03 February 2018


job 7:1-4, 6-7; 1 corinthians 9:16-19, 22-23; mark 1:29-39

leonard sweet writes: «i visited an eight-year-old girl dying of cancer. her body was disfigured by the disease and its treatment. she was in constant pain. i was immediately overcome by her suffering: unjust, unfair, unreasonable.»

we can identify with sweet’s experience. suffering—our own or of others—overwhelms us, and we often ask «why?» 
the book of job (today’s first reading is his soliloquy on human suffering) raises this question. job is beset by immense suffering: he has lost his family and his possessions; he has terrible sores. what has he done to deserve this fate? his friends think he has sinned; he is righteous and innocent.
job never receives an answer to the «why» of his suffering. 

perhaps, there is no answer to this question! but there is a response… jesus’ response. 
when jesus is confronted with human suffering, he does not answer the question; he responds to the suffering person: he grasped simon’s mother-in-law’s hand and helped her up; he «cured many who were sick»…
in fact, the incarnation is GOD’s response to suffering: his comforting-caring presence amid our suffering world.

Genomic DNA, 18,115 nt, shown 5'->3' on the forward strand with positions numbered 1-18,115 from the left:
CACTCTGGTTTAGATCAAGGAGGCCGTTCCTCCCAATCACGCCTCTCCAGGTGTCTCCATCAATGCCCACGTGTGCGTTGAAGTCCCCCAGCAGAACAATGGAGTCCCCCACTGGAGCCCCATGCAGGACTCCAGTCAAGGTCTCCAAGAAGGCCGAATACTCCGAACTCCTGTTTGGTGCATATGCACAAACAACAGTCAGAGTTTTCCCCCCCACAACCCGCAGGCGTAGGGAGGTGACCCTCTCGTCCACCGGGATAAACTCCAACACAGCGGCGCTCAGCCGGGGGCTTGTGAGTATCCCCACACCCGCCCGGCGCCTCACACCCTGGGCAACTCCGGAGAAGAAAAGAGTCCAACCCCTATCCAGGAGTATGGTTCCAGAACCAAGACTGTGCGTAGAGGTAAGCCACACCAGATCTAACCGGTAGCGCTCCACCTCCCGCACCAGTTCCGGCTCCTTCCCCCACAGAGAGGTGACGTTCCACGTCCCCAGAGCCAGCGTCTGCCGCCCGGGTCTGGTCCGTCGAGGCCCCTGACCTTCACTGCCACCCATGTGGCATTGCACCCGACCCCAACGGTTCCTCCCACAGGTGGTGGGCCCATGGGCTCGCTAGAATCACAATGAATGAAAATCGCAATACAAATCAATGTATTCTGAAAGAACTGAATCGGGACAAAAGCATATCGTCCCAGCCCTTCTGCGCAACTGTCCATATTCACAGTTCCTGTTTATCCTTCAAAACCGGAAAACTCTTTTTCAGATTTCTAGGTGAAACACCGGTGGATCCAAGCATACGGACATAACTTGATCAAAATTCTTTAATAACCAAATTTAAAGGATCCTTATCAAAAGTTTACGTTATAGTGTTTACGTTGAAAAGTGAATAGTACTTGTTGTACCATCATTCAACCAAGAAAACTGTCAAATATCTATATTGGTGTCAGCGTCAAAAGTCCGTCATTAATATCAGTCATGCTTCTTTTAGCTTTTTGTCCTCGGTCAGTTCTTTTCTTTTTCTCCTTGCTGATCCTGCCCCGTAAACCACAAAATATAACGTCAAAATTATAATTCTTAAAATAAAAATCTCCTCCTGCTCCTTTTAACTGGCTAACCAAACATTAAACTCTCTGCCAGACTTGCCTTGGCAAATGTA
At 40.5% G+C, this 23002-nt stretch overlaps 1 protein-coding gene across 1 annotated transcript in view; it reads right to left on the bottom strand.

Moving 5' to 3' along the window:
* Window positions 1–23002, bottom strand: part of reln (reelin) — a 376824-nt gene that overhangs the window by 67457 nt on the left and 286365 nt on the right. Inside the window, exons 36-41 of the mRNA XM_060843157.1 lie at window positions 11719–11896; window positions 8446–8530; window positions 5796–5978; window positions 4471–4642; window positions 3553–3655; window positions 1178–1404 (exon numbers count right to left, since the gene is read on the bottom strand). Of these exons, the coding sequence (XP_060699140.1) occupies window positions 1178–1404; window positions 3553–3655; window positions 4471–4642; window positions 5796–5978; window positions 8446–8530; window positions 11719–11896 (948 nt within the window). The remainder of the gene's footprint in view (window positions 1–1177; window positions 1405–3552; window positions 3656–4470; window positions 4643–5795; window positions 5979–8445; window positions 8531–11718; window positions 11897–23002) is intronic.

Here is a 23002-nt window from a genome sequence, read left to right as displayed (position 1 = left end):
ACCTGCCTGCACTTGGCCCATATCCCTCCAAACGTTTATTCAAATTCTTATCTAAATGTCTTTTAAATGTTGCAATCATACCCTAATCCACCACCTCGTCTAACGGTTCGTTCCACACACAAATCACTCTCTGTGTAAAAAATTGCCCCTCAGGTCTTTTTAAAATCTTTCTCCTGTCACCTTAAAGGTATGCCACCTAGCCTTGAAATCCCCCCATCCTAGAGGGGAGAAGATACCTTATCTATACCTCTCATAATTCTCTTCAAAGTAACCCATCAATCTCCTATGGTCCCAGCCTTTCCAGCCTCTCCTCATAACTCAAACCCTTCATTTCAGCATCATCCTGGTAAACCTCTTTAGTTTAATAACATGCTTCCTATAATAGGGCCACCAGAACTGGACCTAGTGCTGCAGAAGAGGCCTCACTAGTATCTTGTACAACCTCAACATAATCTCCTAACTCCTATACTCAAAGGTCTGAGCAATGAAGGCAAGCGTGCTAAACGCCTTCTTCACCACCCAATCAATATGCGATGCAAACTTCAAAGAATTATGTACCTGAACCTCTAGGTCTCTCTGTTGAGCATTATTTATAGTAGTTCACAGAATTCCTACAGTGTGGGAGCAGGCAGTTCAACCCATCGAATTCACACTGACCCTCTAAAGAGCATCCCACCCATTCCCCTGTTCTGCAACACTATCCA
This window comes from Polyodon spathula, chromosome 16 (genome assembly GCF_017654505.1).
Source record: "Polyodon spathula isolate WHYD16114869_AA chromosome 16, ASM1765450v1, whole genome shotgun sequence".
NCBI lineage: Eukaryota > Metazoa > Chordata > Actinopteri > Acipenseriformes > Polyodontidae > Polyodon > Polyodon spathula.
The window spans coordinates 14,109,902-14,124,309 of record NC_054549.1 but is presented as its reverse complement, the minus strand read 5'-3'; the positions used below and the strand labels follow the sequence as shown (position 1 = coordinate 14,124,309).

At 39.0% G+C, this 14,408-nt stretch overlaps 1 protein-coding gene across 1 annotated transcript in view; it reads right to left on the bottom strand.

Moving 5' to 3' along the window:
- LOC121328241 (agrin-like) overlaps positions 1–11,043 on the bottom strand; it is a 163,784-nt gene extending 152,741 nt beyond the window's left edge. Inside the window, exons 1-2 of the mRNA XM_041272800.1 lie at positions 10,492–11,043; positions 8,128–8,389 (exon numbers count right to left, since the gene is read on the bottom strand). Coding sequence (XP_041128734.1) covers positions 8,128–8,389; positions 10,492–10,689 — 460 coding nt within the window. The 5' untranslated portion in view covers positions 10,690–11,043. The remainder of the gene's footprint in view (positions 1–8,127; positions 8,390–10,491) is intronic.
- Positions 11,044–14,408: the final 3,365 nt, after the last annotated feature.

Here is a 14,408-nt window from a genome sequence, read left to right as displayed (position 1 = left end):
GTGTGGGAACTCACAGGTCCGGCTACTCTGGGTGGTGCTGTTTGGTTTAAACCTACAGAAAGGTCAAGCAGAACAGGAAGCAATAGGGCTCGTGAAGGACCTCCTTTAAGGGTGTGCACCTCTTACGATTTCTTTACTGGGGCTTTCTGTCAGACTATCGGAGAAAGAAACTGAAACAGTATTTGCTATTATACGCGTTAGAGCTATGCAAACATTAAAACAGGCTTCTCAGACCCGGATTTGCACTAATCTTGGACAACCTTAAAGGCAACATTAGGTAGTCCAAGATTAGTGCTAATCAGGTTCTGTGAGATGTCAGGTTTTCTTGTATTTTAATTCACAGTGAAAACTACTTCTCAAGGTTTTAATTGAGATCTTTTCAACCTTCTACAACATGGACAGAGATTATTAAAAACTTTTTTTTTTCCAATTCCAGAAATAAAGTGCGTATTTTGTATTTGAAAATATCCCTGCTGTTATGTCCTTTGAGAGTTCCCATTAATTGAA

we are called to continue jesus’ response; to be part of the response!
often, the «why» is not an intellectual question; it is a cry for understanding. so, when confronted by suffering, we need to reach out: by grasping the suffering person by the hand; by allowing him/her to feel what his/she is feeling and express those feelings (like job did!); by not giving false explanations or false hopes or denying the reality/extent of the suffering; by helping them find moments of solitude; above all, by an empathetic and silent presence.

sweet continues: «even more overpowering was the presence of her grandmother lying in bed beside her embracing this precious, inhuman suffering… she never spoke while i was there. she was holding and participating in suffering that she could not relieve, and somehow her silent presence was relieving it.»

i do not have an answer to why people suffer. i can seldom do anything to relieve their suffering. will i give them my presence and help them up? will i give them space to feel their feelings and to express them?